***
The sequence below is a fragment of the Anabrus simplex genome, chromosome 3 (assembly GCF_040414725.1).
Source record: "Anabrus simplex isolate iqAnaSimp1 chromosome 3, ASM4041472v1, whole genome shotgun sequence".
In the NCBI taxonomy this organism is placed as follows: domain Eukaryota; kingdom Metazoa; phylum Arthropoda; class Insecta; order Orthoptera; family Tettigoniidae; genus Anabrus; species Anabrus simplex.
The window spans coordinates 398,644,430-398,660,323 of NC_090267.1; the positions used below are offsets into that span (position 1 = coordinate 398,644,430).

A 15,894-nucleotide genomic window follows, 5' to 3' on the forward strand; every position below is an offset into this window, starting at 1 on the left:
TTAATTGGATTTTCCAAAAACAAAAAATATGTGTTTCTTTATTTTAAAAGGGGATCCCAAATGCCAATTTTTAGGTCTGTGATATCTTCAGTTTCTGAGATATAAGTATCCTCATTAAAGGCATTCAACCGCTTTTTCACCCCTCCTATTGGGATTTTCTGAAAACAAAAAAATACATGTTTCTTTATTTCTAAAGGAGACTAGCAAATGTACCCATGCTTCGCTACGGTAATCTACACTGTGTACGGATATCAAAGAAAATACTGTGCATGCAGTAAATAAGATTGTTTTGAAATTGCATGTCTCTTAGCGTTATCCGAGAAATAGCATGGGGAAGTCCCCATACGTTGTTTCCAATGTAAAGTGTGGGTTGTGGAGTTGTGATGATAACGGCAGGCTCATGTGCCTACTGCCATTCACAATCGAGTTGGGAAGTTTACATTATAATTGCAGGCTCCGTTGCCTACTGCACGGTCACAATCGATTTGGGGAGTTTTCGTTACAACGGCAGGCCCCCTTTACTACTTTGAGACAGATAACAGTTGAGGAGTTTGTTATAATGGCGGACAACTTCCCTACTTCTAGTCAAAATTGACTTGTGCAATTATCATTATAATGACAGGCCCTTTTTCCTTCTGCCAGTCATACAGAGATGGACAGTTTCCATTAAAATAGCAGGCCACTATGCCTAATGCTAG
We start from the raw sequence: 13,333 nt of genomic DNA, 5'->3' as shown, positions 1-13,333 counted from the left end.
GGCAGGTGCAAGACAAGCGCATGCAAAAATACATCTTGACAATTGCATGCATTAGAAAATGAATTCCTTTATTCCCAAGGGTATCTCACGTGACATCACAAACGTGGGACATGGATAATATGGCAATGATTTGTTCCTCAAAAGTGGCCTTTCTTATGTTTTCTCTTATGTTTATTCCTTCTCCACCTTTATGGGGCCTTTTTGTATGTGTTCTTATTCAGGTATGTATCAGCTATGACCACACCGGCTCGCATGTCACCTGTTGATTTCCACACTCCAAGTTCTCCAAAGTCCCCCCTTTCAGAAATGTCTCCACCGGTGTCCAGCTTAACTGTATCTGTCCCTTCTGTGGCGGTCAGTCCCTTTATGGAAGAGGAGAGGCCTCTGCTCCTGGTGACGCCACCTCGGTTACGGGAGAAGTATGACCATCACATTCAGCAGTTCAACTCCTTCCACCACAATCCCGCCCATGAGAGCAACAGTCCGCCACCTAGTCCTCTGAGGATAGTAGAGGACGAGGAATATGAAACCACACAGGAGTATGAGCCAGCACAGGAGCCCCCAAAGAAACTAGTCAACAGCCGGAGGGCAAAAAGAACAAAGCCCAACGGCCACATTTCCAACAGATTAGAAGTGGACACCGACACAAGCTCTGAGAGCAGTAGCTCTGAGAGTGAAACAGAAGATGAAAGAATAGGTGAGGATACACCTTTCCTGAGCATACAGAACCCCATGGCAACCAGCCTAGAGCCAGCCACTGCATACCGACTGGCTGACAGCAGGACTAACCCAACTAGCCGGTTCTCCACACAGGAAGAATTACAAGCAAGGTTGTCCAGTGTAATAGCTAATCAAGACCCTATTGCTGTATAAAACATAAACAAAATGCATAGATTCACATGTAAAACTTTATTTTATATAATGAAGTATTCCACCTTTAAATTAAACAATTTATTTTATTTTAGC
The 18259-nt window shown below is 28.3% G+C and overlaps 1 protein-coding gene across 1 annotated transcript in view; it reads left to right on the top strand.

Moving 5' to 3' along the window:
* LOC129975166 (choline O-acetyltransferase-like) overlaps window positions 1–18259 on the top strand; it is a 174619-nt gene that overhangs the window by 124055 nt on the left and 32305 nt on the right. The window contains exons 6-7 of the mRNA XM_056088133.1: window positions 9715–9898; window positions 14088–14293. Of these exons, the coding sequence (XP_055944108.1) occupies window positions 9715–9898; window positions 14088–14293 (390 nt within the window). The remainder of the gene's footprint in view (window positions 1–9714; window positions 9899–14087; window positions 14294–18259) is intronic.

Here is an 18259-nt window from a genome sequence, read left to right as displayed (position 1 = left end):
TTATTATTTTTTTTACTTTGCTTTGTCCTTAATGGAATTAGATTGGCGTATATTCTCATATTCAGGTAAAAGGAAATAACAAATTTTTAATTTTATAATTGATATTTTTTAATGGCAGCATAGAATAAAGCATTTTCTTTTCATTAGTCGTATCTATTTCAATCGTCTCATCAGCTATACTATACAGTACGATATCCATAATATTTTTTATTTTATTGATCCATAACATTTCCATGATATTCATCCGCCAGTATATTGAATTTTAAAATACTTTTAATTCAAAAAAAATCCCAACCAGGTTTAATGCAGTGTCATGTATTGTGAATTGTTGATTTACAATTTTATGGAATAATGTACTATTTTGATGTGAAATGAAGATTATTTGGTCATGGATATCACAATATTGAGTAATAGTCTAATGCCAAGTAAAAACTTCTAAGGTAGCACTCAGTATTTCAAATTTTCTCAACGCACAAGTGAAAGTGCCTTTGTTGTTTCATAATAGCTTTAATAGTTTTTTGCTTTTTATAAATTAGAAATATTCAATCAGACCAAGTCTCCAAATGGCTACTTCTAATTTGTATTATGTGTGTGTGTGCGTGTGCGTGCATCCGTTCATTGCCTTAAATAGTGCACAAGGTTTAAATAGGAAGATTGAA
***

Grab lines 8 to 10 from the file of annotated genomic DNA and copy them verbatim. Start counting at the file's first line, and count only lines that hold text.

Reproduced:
GGCAGGTGCAAGACAAGCGCATGCAAAAATACATCTTGACAATTGCATGCATTAGAAAATGAATTCCTTTATTCCCAAGGGTATCTCACGTGACATCACAAACGTGGGACATGGATAATATGGCAATGATTTGTTCCTCAAAAGTGGCCTTTCTTATGTTTTCTCTTATGTTTATTCCTTCTCCACCTTTATGGGGCCTTTTTGTATGTGTTCTTATTCAGGTATGTATCAGCTATGACCACACCGGCTCGCATGTCACCTGTTGATTTCCACACTCCAAGTTCTCCAAAGTCCCCCCTTTCAGAAATGTCTCCACCGGTGTCCAGCTTAACTGTATCTGTCCCTTCTGTGGCGGTCAGTCCCTTTATGGAAGAGGAGAGGCCTCTGCTCCTGGTGACGCCACCTCGGTTACGGGAGAAGTATGACCATCACATTCAGCAGTTCAACTCCTTCCACCACAATCCCGCCCATGAGAGCAACAGTCCGCCACCTAGTCCTCTGAGGATAGTAGAGGACGAGGAATATGAAACCACACAGGAGTATGAGCCAGCACAGGAGCCCCCAAAGAAACTAGTCAACAGCCGGAGGGCAAAAAGAACAAAGCCCAACGGCCACATTTCCAACAGATTAGAAGTGGACACCGACACAAGCTCTGAGAGCAGTAGCTCTGAGAGTGAAACAGAAGATGAAAGAATAGGTGAGGATACACCTTTCCTGAGCATACAGAACCCCATGGCAACCAGCCTAGAGCCAGCCACTGCATACCGACTGGCTGACAGCAGGACTAACCCAACTAGCCGGTTCTCCACACAGGAAGAATTACAAGCAAGGTTGTCCAGTGTAATAGCTAATCAAGACCCTATTGCTGTATAAAACATAAACAAAATGCATAGATTCACATGTAAAACTTTATTTTATATAATGAAGTATTCCACCTTTAAATTAAACAATTTATTTTATTTTAGC
The 18259-nt window shown below is 28.3% G+C and overlaps 1 protein-coding gene across 1 annotated transcript in view; it reads left to right on the top strand.

Moving 5' to 3' along the window: